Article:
January 11, 2011
NICK DEBENEDETTO, ON BEHALF OF HIMSELF AND THOSE SIMILARLY SITUATED, PLAINTIFF-APPELLANT,
DENNY'S, INC., DEFENDANT-RESPONDENT.
On appeal from the Superior Court of New Jersey, Law Division, Middlesex County, Docket No. L-6259-09.
NOT FOR PUBLICATION WITHOUT THE APPROVAL OF THE APPELLATE DIVISION
Argued November 9, 2010
Before Judges Payne, Baxter and Koblitz.
Plaintiff Nick DeBenedetto appeals from an April 23, 2010 Law Division order that dismissed his second amended complaint pursuant to Rule 4:6-2(e) because the pleading failed to state a claim upon which relief may be granted. Plaintiff's second amended complaint alleged that meals he purchased from defendant, Denny's, consisting of ham, bacon, sausage and hash browns, contained excessive levels of sodium that Denny's failed to disclose. Plaintiff alleged that if consumers had been aware of the high sodium content, they would not have purchased those meals, and the failure to disclose the sodium content therefore violated the Consumer Fraud Act (CFA), N.J.S.A. 56:8-1 to -181.
Notably, plaintiff's second amended complaint alleged that the sodium levels in the meals defendant served were two to three times greater than the maximum daily sodium intake recommended by the Centers for Disease Control. Nonetheless, neither plaintiff nor the putative class he claimed to represent asserted any physical injury or harm as the result of defendant's failure to disclose the sodium content.
In a written opinion, Judge Happas concluded that although framed as a CFA violation, the gravamen of plaintiff's second amended complaint was a products liability claim for which the New Jersey Products Liability Act (NJPLA), N.J.S.A. 2A:58C-1 to -11, established a sole and exclusive remedy. The judge found that although plaintiff argued otherwise, the complaint itself included allegations that excessive levels of sodium are dangerous, that such levels cause an increased risk of bodily harm, and that Denny's failed to warn of those risks. Recognizing these allegations as a products liability claim, which would require plaintiff to allege physical injury under the PLA, see N.J.S.A. 2A:58C-1(b)(2), the judge dismissed the complaint with prejudice because in the absence of proof of the physical injury the PLA requires, plaintiff had failed to state a claim upon which relief can be granted.
Relying on Sinclair v. Merck & Co., Inc., 195 N.J. 51, 66 (2008), In re Lead Paint Litigation, 191 N.J. 405, 408-09 (2007), and McDarby v. Merck & Co., Inc., 401 N.J. Super. 10, 98 (App. Div. 2008), appeal dismissed, 200 N.J. 282 (2009), the judge held that a plaintiff may not avoid the physical injury requirements of the PLA by presenting his cause of action as a CFA claim. For that reason, having afforded plaintiff the opportunity to amend his complaint, the judge dismissed the second amended complaint with prejudice for failure to state a claim upon which relief could be granted.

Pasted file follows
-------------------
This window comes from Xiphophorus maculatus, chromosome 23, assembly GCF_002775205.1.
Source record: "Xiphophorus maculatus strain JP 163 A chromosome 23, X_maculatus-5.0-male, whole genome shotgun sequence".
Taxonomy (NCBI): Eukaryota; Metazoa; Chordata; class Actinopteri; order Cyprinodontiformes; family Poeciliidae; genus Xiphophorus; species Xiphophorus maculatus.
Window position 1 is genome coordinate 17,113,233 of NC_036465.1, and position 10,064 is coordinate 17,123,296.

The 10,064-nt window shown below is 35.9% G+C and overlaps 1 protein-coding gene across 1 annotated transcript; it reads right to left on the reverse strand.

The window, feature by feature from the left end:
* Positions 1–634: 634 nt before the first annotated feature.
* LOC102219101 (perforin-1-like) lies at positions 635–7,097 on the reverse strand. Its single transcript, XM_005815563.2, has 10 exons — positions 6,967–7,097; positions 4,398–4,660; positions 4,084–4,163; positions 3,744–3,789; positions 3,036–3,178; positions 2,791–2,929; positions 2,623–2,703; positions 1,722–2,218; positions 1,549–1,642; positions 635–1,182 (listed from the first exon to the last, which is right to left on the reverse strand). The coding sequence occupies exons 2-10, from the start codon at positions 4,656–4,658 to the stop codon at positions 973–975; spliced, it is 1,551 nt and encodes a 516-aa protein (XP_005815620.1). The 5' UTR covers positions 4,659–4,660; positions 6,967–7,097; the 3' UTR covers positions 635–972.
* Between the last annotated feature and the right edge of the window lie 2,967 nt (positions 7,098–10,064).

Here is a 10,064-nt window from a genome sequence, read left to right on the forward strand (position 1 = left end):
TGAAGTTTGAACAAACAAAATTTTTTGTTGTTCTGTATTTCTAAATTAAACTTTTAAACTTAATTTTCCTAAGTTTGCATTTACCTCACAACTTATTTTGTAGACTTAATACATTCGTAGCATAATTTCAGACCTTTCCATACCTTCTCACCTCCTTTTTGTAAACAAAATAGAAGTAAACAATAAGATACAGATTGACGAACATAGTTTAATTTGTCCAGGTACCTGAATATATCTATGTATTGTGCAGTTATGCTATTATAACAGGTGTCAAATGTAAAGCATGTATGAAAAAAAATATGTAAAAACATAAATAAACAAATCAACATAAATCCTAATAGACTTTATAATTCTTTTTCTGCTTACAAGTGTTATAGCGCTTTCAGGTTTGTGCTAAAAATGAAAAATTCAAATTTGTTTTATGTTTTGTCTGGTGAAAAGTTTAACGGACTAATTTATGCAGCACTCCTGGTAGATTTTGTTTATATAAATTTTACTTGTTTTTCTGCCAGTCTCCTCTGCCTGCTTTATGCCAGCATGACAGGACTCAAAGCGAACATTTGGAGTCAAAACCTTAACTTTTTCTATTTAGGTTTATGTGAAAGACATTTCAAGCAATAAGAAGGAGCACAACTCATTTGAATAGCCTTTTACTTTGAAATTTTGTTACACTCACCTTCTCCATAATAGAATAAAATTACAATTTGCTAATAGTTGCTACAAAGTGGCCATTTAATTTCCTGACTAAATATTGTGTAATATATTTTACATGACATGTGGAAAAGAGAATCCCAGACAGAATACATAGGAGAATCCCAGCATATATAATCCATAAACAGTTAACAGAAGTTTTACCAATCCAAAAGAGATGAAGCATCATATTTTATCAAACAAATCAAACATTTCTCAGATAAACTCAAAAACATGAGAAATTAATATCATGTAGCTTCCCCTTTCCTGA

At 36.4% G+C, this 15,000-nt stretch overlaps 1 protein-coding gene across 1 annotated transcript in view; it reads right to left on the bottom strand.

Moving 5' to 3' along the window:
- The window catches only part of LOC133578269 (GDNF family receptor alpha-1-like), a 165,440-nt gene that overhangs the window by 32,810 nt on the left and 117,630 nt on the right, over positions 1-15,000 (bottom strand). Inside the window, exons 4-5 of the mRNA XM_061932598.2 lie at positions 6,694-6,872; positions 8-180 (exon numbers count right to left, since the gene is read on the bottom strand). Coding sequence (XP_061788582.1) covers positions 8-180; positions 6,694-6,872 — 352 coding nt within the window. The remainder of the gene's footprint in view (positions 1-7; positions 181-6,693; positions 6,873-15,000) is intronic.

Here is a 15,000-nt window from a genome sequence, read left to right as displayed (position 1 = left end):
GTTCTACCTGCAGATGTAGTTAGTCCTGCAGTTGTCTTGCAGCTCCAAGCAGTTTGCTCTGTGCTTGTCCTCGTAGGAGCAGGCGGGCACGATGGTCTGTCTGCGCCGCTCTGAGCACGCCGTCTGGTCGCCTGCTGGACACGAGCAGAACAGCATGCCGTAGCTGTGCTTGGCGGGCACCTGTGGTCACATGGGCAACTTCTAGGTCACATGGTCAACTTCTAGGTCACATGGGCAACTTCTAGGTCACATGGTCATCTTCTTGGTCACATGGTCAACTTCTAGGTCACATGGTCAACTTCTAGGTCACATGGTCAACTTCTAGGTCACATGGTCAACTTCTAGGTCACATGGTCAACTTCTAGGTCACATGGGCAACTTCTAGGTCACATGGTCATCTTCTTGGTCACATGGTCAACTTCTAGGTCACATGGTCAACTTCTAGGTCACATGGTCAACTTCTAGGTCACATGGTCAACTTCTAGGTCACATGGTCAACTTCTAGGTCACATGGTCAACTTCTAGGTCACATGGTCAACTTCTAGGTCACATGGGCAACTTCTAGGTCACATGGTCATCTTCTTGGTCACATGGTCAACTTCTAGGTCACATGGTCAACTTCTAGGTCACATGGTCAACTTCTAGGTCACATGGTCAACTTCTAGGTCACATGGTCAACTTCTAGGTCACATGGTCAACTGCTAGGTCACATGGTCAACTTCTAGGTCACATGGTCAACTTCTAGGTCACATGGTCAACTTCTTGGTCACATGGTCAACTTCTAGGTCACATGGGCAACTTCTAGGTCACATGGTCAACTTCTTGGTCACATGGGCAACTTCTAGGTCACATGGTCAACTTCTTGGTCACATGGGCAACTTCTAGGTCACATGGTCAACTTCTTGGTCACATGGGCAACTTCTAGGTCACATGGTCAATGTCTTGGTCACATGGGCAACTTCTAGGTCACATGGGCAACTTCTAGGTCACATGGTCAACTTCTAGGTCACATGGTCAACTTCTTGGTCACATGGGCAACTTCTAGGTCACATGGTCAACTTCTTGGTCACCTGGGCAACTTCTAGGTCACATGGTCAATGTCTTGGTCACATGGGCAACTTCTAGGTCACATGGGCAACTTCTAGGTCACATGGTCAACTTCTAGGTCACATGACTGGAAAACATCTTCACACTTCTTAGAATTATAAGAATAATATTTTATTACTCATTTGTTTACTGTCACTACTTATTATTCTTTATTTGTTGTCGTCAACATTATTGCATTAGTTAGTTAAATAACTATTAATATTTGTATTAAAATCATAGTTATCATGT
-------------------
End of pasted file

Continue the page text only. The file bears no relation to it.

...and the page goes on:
On appeal, plaintiff maintains the PLA does not apply, he presented a viable cause of action under the CFA, and the judge committed reversible error when she concluded otherwise. He also points to Lee v. Carter-Reed Co., L.L.C., 203 N.J. 496, 531 (2010), which was decided after the judge rendered her April 23, 2010 opinion. There the Supreme Court reversed the Law Division's refusal to certify the matter as a class action. Id. at 534. In the course of its opinion, the Court discussed the potential viability of the plaintiff's CFA claims concerning the dietary supplement Relacore, which the defendant marketed as a product to reduce weight, lessen anxiety and elevate mood. Id. at 504. The Court observed that if the "promised benefits of Relacore" were "based on untruths and disseminated through false advertising," id. at 527, the plaintiffs would be able to establish a violation of the CFA, id. at 528.
Plaintiff's reliance on Lee is misplaced. As we have observed, the claims made by the plaintiff class in Lee v. Carter-Reed concerned affirmative acts of misrepresentation for which a CFA cause of action lies. Id. at 526. Here, in contrast, plaintiff points to no such affirmative misrepresentation. Instead, his claim is limited to a failure to disclose the sodium content. Therefore, nothing in the Court's opinion in Lee lends any support to plaintiff's argument that Judge Happas was incorrect when she held that plaintiff's cause of action was a PLA claim for failure to warn; plaintiff could not establish the physical injury required by the PLA; and that labeling his cause of action as a CFA claim would not enable him to avoid the inadequacies of a PLA cause of action because the PLA subsumes the CFA. We therefore reject defendant's arguments arising under Lee v. Carter-Reed.